I recently had an opportunity to visit a good friend at the library where she is currently a manager. 10 years ago we worked closely together in continuous improvement and the pursuit of excellence in a service environment. She is a regular reader of this blog and I was eager to see how she had applied the information. When I first arrived, she asked if I wanted to meet in the office or discuss the improvements in the backroom. Of course, I jumped at the opportunity to go to gemba and see first hand how their new lean journey is progressing.
Like most organizations today, the library has found themselves unable to replace permanent staff that have resigned. Furthermore, lacking the necessary capital to invest in state of the art automation, they had no choice except to pursue a lean enterprise solution. They immediately began to attack the visible waste. To learn how to swim, you must get in the water and they proceeded to jump in with both feet. The eagerness they displayed for learning and adopting lean concepts serves as an example for all.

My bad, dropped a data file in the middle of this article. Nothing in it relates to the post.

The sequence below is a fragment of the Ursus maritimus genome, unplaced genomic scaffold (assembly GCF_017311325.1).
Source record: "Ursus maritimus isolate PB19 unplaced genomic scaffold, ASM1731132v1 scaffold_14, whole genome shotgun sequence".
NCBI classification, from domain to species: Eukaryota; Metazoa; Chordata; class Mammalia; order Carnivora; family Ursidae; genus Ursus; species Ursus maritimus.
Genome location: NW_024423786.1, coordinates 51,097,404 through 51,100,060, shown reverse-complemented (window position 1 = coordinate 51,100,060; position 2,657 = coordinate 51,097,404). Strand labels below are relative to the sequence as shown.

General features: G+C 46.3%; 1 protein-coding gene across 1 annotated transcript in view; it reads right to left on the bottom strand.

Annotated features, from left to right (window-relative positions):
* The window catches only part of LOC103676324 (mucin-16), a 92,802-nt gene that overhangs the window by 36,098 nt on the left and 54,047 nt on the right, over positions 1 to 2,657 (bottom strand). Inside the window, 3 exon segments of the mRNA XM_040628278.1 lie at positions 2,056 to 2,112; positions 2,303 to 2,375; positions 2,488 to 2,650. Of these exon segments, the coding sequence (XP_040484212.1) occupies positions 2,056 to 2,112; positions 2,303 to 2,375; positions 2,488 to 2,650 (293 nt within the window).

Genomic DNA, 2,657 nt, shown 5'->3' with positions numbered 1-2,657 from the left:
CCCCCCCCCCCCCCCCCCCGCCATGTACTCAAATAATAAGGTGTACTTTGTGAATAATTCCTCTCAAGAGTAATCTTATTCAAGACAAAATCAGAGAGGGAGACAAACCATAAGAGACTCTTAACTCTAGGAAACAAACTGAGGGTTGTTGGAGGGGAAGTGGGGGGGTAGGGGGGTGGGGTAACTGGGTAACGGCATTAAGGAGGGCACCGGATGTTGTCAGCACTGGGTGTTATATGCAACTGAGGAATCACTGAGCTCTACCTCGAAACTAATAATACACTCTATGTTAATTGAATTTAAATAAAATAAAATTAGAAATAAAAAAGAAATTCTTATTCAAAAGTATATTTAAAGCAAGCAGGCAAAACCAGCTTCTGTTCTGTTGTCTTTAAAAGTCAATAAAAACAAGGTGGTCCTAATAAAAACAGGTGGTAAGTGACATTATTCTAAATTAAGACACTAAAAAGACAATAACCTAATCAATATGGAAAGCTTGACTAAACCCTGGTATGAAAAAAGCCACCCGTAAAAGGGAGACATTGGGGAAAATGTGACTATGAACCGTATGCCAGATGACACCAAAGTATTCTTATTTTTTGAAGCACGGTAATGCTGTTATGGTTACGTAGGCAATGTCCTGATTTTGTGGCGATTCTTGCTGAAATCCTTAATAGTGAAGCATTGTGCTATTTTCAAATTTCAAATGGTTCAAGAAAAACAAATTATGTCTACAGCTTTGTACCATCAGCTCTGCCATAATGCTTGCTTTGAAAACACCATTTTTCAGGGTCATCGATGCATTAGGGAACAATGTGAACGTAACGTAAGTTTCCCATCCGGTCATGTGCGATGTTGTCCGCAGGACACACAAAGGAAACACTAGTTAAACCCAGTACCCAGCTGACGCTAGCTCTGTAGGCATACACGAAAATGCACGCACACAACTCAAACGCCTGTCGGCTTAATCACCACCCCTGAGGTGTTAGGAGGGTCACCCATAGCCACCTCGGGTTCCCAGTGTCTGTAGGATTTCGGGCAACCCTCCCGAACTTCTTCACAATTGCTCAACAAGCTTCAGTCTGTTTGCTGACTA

Their first project was analyzing their check-in process and focused on removing the lean waste of motion and transportation. In the pre-kaizen current state, the staff staged the material to be checked-in on one side of the workstation then, after check-in, moved the material to the other side of the workstation, before finally placing the material on a cart for re-shelving. Additionally, the process included re-shelving the material when only 1 of 3 shelves on the cart was full.
The problems occurring in the pre-kaizen state included …
· the checked-in material could not be located prior to being re-shelved
· checked-in and material waiting to be checked-in was frequently comingled
· the staff was making excess trips to reshelf the material due to underutilized carts
In the post-Kaizen process, the staff moves the checked-in material directly to the cart for re-shelving. Furthermore, the carts have been colored coded by library location and are moved only when 2 of 3 shelves on the cart are full. The new process has reduced the number of trips to re-shelve the material by 50%. The process has also enabled the staff to locate material waiting to be re-shelved and has greatly reduced the risk of comingling unchecked-in material with checked-in material.
At this point some of you may be gasping because the re-shelving is a batch process. The beauty of lean is that it is adapted to each individual environment. Lean is not about ensuring use of all the tools, lean is about breakthrough performance and doing what is right for the organization.
Are there still improvements required? Absolutely, but kudos to my friend and her staff for realizing and addressing the need to change.
Post Author: Royce Williard
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